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And Ludivine Get Married

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Critical Review

Luc And Ludivine Get Married is a set of 16 mixed media works by Julian Opie from 2007 rendered in his pared-back, graphic style. Each work in the series shows two portraits of a man and woman, each presented in an individual elliptical frame with blown domed glazing.

Opie’s Luc And Ludivine Get Married series explicitly engages with the 19th century art historical tradition of silhouette portraiture, led by artist Auguste Edouart, whereby the new middle classes would commission family group or individual portraits to record a moment in time. Opie has a strong interest in noticing silhouettes everywhere and has said of the genre, “It is one of the most common forms of drawing around, certainly in that period from late 18th to early 20th century. It’s so common it has become boring, and it’s kind of boring anyway in the sense that it does not stray much from reality.”

The artist has created these images through using digital photography and computer drawing programmes, a creative process he is well versed in and renowned for. Initially Opie captures the sitters through digital photographs so as to get a feel for their personality and point to any crucial details that are integral their character. He then chooses his favourite images and draws over the individual photographs on the computer to reduce and abstract the original image.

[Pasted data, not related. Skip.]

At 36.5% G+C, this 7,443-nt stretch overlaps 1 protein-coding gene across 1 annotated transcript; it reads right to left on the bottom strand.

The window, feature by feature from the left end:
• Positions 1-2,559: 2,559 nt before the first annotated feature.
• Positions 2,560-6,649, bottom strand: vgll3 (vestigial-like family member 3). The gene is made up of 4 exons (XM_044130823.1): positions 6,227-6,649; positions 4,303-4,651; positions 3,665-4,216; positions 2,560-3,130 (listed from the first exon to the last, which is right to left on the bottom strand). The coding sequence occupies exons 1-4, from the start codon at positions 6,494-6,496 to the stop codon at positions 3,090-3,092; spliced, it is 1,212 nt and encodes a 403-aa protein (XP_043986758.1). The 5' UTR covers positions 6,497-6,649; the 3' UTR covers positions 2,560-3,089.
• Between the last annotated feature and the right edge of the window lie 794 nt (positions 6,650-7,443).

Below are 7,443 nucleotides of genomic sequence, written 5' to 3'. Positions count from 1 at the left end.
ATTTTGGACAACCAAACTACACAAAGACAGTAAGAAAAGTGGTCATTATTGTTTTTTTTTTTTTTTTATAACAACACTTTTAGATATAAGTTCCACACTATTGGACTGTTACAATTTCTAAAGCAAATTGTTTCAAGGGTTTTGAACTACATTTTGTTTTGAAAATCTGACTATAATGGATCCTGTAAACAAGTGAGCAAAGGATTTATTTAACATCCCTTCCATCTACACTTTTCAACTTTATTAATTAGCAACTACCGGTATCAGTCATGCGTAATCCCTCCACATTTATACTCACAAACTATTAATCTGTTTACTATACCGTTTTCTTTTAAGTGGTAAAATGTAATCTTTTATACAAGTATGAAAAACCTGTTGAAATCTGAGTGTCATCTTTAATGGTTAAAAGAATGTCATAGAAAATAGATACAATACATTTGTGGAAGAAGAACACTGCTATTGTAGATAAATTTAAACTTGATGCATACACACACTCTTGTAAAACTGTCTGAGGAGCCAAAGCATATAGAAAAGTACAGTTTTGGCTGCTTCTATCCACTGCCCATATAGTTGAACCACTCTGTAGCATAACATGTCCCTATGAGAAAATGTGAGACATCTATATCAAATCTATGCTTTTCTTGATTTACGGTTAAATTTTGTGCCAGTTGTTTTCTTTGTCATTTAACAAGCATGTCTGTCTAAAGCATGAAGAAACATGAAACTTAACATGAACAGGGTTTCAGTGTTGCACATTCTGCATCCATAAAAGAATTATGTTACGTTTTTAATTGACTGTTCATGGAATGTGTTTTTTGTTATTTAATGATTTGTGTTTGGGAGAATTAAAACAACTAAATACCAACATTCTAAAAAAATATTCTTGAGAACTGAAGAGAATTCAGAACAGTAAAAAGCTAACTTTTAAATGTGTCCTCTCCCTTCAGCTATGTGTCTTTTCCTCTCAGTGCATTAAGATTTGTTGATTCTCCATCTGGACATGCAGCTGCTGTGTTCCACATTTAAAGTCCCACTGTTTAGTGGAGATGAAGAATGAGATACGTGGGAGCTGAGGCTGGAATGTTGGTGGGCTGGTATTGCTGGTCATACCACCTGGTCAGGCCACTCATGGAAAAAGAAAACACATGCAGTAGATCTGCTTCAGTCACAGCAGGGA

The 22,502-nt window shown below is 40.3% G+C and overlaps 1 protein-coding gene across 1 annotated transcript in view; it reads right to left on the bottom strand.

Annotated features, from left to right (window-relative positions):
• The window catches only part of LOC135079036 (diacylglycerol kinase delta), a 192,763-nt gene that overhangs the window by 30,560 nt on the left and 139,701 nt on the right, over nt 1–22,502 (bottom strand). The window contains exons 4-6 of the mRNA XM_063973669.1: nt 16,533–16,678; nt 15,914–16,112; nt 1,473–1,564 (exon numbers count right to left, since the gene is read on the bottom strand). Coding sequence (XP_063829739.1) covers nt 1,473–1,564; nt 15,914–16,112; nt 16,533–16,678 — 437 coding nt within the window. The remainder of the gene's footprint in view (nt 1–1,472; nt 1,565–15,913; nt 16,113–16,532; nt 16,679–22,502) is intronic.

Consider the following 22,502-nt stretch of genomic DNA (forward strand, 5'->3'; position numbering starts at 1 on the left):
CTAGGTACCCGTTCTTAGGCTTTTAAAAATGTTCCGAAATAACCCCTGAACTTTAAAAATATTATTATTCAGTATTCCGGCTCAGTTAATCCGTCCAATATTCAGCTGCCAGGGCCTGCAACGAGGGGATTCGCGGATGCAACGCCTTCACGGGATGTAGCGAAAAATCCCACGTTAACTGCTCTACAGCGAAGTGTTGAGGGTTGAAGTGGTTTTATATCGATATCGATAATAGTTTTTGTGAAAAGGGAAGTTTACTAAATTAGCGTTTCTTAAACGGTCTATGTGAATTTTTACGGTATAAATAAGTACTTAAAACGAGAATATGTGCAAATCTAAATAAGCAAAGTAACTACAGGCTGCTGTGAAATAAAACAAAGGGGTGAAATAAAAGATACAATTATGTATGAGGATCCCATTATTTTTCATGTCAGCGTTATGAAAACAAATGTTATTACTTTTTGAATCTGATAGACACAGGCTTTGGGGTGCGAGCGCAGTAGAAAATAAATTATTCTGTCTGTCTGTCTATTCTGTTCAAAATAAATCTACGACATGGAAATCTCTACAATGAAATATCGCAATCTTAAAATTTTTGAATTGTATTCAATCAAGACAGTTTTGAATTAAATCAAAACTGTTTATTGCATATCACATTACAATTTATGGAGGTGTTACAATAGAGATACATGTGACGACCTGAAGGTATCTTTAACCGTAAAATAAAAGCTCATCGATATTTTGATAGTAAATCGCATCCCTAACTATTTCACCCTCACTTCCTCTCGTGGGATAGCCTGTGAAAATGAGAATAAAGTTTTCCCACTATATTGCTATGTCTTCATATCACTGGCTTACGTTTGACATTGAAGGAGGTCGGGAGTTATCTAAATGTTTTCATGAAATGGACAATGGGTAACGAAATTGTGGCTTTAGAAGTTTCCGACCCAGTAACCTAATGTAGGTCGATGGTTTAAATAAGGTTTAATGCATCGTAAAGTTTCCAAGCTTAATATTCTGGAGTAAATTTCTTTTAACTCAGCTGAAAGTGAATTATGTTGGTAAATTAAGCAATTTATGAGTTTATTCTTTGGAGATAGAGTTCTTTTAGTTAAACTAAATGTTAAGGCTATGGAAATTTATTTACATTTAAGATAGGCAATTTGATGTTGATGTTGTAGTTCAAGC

The works in Opie’s Luc And Ludivine Get Married series show each figure in one of four poses, rendering them in different combinations of each pose, thus making every composition across the series unique. Through Opie’s mechanical repetition of the portraits, the meaning of each work is changed by the combination presented. For instance, in Luc And Ludivine Get Married (Pair 10), the figures seem detached as they face away from one another, whereas in Luc And Ludivine Get Married (Pair 05) the figures face inwards to one another and appear more like a married couple. This series is indicative of Opie’s desire to work with one idea across a number of different compositions, producing many versions of the same subject.